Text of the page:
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Unformatted text preview: John Hanson, Tor ts, Fall 2009 ty lat er analysis; say that it is as though judges making common law were actually engaged in economic efficiency analysis Situationism We are moved by complex forces within and around us. We tell ourselves a story of what is moving us, but this often conceals a complex set of motivations that shape the attributions underlying our rationalizations. We also tend to miss the situational forces that move other people, instead attributing behavior entirely to their disposition. We make the same mistake with tort law, attributing its evolution to doctrinal evolution rather than historical complexity and pitched battles by powerful forces in society to shape, manipulate, and benefit from these changes [which often have significant distributional outcomes that these powerful actors seek to disguise or elide]. Motives Attributional Styles Ideology Concerned with bridling the gap between what actually moves us and what we imagine moves us; rejects the dominant, commonsense account of human behavior and replaces it with one drawn from social sciences. - Legal theory should be based on the most realistic account available of the human - Look to social sciences for insight; and to history for lessons of what forces explain the existence of, and changes in, tort law [as opposed to those mechanisms of changed proposed internally]- We easily see disposition where not exists because of subconscious knowledge structures and implicit motivations with which we make sense of the world; esp. inferences re: motives and intentions these schemas are often misleading (mind-- Premised on the social scientific insight that the nave psychology that is, the highly simplified, affirming, and widely held model for understanding human thinking and behavior on which our laws and institutions are based is largely wrong. - We are buffeted and blown about by hard-to-see situational influences around and within us; at the same time we chalk up our behavior to identity-revealing choice - We start with conclusions reached for complex reasons and then rationalize or justify them in terms of a story that sounds rational to ourselves [ideology, efficiency, freedom, etc.] Three main errors : 1. We treat tort law like a person (pretend it has disposition discoverable via the case method) 2. Treat people as though actions are only the consequences of thinking, preferences, and will 3. Presume that our attributions of causation, responsibility, and blame (and underlying assessments of volition, control, intent, and motive) are accurate and based in reality. Situationist approaches requires resistance to inference of disposition and the development of cognitive muscle to see the situation that moves people, tort law, and our attributions 1- Four overlapping situational forces are especially influential 1) Simplicity : We are motivated to accept explanations and attributions that are easily managed within existing knowledge structures and provide cognitive closure, even at cost...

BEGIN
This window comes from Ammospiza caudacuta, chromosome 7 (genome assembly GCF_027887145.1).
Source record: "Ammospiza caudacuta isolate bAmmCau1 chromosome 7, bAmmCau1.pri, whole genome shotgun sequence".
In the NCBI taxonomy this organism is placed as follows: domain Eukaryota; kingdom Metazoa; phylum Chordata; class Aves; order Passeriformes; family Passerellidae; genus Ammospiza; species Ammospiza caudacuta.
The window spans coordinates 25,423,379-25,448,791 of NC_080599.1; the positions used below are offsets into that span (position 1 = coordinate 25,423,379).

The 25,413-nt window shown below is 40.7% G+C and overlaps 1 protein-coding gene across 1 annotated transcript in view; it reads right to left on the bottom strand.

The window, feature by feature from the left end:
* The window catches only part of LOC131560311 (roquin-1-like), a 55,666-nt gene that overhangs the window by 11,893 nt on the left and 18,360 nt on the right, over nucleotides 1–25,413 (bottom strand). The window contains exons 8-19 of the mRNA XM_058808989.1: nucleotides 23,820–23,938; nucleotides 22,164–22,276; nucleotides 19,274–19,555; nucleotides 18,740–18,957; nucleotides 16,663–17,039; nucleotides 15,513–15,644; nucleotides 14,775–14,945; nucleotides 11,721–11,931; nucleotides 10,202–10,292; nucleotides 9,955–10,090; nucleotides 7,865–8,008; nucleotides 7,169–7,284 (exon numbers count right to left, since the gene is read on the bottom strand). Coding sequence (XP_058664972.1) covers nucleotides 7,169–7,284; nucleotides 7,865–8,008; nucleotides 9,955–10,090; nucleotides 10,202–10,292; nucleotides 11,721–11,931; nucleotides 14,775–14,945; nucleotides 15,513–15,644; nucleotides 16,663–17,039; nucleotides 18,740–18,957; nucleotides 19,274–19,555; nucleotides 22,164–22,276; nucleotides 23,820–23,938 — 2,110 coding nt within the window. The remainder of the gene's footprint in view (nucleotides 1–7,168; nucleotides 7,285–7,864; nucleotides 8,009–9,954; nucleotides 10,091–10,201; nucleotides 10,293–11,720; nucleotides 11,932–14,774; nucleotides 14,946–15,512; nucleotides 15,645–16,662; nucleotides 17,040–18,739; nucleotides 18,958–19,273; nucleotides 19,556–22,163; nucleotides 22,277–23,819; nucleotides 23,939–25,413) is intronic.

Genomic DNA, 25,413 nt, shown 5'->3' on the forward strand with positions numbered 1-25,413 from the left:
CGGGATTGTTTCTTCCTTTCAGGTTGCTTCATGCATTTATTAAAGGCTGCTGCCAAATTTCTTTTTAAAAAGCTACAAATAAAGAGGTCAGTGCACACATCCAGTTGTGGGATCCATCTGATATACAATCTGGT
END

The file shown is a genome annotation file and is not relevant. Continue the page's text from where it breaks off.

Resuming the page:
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This document was uploaded on 01/31/2011.
- Fall '09
- Tort Law